not given the precise reference but made clear in the title of the
appendix that it is Mamuka's result.

The aim of these notes was not to document precisely who did
(Continue reading)

wlawvere | 25 Sep 20:00 2014

Dietmar Schumacher

I am very sad to learn about the passing of Dietmar Schumacher. I remember 
him as a student from Walter Felscher's classroom in Freiburg im Breisgau. 
It was 50 years ago on my first visit to Germany. In the classroom Walter 
publicly referred to Dietmar and praised him, and the tall, shy student 
replied:  'mich?'

I served on his doctoral committee and over the years continued to be 
impressed by the seriousness of his approach to mathematics. He was an 
important contributor to the Canada-UK collaboration that published in 
1978 major advances in the application of Grothendieck's 1961 fibered 
categories. To facilitate those applications Pare' and Schumacher devised 
a flexible presentation of the basic theory in terms of what they called 
indexed categories.

Renewed study of these ideas, in light of the later exposition by Thomas 
Streicher, should lead to further applications (for example to the 
solution of problems posed in my 1972 Perugia Notes.)  The serene spirit 
of Dietmar Schumacher will continue to inspire those who strive to develop 
such unifying applications.

My heartfelt condolences go to his family.

Bill Lawvere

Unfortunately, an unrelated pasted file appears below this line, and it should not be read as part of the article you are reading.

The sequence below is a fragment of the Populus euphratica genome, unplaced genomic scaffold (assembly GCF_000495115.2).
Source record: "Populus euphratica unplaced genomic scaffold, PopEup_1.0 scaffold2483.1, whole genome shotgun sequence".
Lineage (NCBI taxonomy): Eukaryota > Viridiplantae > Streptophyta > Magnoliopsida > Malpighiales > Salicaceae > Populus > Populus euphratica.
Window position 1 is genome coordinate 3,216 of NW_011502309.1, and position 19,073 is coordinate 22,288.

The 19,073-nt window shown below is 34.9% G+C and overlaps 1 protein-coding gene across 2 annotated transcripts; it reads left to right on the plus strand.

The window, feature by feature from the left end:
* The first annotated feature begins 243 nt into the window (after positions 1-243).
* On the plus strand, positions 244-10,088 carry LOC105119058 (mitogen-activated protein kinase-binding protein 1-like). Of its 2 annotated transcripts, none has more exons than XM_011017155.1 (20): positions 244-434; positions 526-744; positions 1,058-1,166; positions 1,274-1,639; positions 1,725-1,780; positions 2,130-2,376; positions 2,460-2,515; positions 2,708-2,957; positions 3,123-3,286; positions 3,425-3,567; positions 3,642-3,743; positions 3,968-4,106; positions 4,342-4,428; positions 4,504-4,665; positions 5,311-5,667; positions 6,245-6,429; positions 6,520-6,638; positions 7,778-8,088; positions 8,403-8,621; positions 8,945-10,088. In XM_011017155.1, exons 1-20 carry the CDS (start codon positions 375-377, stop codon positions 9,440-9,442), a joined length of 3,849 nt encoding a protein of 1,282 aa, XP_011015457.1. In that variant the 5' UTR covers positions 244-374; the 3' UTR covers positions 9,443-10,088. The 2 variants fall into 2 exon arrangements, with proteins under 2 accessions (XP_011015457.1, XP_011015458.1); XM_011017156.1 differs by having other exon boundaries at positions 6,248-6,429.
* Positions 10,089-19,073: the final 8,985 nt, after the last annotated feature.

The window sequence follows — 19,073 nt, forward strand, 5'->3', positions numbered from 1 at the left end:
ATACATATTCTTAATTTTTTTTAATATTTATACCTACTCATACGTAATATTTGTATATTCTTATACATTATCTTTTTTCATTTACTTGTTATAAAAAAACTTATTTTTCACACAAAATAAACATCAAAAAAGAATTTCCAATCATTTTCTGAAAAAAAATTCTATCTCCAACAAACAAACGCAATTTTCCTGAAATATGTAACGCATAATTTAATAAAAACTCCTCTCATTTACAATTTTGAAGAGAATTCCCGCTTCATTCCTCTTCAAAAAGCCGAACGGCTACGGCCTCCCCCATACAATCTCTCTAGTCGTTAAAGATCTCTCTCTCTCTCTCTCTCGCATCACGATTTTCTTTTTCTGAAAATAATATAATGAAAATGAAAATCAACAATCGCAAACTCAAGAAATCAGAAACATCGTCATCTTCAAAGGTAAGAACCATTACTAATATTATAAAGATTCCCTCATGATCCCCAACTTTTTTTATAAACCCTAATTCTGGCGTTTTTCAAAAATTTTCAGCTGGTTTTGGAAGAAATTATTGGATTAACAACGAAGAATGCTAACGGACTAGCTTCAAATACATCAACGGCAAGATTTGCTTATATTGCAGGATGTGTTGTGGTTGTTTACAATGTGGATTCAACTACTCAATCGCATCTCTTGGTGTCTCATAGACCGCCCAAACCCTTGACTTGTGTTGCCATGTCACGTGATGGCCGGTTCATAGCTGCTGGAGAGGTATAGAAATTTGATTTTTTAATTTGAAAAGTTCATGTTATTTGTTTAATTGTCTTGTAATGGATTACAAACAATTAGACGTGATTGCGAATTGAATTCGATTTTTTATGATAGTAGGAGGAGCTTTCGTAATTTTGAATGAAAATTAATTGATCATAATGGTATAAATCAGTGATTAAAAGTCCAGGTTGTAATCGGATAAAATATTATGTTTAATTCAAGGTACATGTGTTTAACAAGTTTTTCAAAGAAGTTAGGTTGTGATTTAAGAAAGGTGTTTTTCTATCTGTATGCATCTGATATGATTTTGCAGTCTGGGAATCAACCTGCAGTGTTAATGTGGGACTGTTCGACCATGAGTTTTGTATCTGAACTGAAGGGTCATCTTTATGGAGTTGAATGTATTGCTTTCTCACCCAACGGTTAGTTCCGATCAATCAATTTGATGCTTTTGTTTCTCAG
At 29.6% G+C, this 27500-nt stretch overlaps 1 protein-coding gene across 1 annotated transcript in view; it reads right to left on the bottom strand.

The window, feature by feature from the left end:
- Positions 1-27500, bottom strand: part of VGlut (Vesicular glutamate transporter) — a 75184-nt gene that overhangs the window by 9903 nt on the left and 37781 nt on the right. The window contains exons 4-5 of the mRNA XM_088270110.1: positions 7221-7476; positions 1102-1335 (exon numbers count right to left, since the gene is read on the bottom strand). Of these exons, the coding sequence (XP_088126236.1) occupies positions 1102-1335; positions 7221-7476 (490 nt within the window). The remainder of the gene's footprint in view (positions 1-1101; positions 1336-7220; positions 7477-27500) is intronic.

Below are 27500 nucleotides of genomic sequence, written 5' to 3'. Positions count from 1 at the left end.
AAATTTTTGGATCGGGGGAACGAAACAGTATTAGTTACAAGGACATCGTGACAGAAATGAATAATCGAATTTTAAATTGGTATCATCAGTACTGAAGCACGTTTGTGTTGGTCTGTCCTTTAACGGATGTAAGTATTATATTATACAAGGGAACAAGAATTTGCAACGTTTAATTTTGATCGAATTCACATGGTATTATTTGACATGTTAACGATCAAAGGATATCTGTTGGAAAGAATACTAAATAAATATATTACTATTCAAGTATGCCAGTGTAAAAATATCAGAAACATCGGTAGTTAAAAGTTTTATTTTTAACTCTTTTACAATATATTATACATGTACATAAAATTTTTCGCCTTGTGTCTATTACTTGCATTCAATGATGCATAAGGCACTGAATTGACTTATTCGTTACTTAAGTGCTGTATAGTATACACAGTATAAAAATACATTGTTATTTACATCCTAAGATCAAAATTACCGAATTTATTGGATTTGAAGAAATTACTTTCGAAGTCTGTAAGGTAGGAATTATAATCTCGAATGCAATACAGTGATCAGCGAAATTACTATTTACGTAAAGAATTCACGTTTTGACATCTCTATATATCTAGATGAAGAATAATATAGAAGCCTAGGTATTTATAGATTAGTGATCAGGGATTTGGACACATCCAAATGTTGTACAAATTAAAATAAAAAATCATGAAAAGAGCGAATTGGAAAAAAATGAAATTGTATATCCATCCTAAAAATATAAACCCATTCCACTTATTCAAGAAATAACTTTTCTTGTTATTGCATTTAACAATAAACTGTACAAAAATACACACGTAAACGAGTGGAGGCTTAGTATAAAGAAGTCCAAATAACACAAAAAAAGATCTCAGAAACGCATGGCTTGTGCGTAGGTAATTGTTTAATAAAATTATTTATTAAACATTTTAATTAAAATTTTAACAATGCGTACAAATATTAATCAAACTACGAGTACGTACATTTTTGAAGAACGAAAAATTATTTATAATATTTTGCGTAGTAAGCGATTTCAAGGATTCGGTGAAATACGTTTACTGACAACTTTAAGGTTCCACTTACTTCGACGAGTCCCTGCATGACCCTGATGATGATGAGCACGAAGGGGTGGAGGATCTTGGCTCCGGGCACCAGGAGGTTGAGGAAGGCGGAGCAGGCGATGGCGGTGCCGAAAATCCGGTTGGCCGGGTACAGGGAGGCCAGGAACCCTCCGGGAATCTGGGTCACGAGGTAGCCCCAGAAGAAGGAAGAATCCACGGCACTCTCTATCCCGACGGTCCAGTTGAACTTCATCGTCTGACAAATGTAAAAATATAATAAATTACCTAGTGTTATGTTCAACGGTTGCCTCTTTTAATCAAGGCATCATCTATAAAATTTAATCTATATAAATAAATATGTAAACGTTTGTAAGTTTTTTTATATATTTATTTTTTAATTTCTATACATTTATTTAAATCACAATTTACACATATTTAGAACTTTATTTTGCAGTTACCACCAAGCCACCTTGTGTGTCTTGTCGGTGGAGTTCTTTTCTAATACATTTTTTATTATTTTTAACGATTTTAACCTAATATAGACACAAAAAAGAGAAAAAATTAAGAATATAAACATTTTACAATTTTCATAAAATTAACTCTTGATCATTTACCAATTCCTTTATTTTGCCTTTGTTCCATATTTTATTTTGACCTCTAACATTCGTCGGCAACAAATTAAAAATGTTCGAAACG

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Aleks Kissinger | 25 Sep 19:31 2014
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Soundness of commutative diagram proofs

A common style of proof in CT papers is to draw a huge commutative
diagram, number some subset of the faces, and justify why each of
these faces commute. However, such an argument alone doesn't imply
that the overall diagram commutes. Consider for example a triangle of
arrows with three additional arrows connecting each of the corners to
a fourth object in the centre. It is very easy to find examples where
the three little triangles commute, but not the big outside triangle.
E.g. take the three inward-pointing arrows to be 0 morphisms, then we
can take f,g,h to be arbitrary on the outside.

So, my question is:

Is there a simple way of judging soundness for a commutative diagram proof?

One answer is to determine what constitutes a legal pasting of
diagrams, then only admit those which were obtained inductively by
legal pastings of commuting faces. However, its not immediately
obvious that, given a diagram without such a decomposition into legal
pastings, we can obtain the decomposition efficiently. Has this
problem been studied formally somewhere?

Best,

Aleks

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Gmane